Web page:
The Becks are art collectors in the broadest sense of the word. Bouquets of glass flowers crafted by Marcus Harper sprout here and there. Dozens of ceramic totems created by local artist Dan Barnett adorn throughout the site.

A sitting area, with totem art, at the Beck garden

The garden is less than five years old. Yet Japanese maples, assorted evergreens and perennials like rhododendrons and azaleas, hydrangeas, deer fern, lavender, andromeda and astilbe contribute a well-established feel. Begonias and other colorful annuals dot the space between art pieces.

Half a dozen Adirondack chairs in a rainbow of colors circle a fire pit. A small outdoor sofa and table create a sitting area against the backdrop of native coniferous forest.

But it’s the artwork that dazzles most in this garden of creative delights.

Natural beauty

Elaine and David Brown have created a secluded retreat on their two-acre property on Bethel-Burley Road.

The land includes an evergreen forest with two salmon streams, an ancient nurse log that nurtures several old cedar trees and a meadow that becomes a skunk cabbage bog in the winter.

A nearby shady spot contains a “trillium nursery” that also includes two varieties of native violets.

Perennials surround a birdbath in Elaine and David Brown’s garden

The “natural” part of the property opens to sloping lawn and a well-tended garden – a tapestry of foliage and flowers. In spring, irises, columbines, foxgloves and other colorful perennials fill the garden.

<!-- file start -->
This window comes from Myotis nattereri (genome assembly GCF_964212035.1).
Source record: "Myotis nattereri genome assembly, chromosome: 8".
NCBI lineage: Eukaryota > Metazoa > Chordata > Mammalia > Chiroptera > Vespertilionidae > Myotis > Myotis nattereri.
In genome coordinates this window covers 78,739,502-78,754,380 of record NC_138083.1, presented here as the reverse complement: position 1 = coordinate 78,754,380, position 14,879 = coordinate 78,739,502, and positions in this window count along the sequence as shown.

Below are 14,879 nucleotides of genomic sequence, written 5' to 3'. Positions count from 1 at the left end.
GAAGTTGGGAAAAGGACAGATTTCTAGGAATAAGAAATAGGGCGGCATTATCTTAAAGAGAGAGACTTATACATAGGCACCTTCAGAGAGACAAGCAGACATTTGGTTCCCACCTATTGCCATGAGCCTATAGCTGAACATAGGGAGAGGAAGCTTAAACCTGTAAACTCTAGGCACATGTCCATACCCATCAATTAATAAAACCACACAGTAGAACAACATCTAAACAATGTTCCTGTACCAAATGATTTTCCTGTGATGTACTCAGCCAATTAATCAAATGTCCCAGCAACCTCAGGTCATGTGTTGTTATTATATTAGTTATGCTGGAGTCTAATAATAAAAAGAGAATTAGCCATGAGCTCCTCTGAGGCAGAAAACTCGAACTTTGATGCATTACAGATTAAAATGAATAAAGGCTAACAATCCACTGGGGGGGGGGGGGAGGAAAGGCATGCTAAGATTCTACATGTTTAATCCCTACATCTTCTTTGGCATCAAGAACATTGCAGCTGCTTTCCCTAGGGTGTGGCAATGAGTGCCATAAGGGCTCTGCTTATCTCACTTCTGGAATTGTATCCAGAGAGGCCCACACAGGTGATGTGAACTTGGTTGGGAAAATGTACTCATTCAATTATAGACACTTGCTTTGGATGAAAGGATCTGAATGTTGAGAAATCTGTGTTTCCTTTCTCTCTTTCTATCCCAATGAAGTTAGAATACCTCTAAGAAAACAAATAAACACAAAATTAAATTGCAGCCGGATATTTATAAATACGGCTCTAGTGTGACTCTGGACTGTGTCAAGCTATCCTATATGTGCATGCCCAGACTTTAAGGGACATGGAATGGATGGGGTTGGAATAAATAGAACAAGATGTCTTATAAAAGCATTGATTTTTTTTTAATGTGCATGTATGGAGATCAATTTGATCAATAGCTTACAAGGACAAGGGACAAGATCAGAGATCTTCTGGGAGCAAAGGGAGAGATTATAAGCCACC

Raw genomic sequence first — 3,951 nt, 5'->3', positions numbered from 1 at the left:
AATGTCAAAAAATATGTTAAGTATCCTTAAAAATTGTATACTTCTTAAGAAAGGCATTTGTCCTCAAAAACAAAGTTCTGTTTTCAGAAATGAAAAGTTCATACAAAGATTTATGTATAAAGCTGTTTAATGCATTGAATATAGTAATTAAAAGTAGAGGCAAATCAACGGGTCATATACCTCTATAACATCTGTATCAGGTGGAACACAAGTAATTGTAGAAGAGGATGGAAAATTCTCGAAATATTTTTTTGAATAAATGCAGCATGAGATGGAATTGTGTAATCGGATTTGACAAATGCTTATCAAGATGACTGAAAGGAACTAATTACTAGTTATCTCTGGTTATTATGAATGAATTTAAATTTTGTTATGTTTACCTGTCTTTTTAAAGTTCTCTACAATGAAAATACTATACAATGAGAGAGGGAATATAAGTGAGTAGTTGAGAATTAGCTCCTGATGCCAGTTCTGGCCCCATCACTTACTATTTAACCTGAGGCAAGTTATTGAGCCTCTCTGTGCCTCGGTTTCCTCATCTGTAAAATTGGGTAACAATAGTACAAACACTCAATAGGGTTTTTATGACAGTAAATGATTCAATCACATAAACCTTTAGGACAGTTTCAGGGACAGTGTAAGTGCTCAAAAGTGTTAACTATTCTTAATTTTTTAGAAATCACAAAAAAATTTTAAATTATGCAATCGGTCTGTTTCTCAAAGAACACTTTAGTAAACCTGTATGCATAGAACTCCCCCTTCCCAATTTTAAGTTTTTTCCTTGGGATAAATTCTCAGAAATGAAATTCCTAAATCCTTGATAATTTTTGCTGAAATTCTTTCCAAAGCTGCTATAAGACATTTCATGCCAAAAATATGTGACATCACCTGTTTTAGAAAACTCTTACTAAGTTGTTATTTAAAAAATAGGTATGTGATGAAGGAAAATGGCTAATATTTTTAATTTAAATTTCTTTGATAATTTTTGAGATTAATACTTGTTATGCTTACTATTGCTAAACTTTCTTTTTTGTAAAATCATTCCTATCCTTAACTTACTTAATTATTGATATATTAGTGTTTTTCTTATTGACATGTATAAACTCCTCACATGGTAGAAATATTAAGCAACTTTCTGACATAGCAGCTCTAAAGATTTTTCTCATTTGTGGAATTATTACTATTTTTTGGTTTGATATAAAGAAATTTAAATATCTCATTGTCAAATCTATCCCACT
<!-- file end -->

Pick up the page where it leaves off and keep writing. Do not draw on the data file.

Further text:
Summer brings day lilies, echinacea, delphinium, dahlias, asters and rudbeckia that keep blooming well into autumn.

A waterfall and stream flow through the gardens, past an old apple tree and empty into a pond, edged with yellow flag iris. Brunnera, pulmonaria and Japanese forest grass (Hakonechloa macra) proliferate along the stream.

A tiny railroad built by David Brown that chugs through a grove of trees is a hidden highlight. And be sure to look for Elaine’s pride and joy: a huge turquoise pot filled with colorful annuals.

Funding literacy

The garden tour’s mission is to promote literacy in Gig Harbor and the Key Peninsula. Proceeds from the tour support local programs such as the Reach Out and Read program of Pediatrics Northwest, Community in Schools  Peninsula (CISP), local elementary schools, the Gig Harbor and Key Peninsula libraries and other local organizations that support reading and literacy.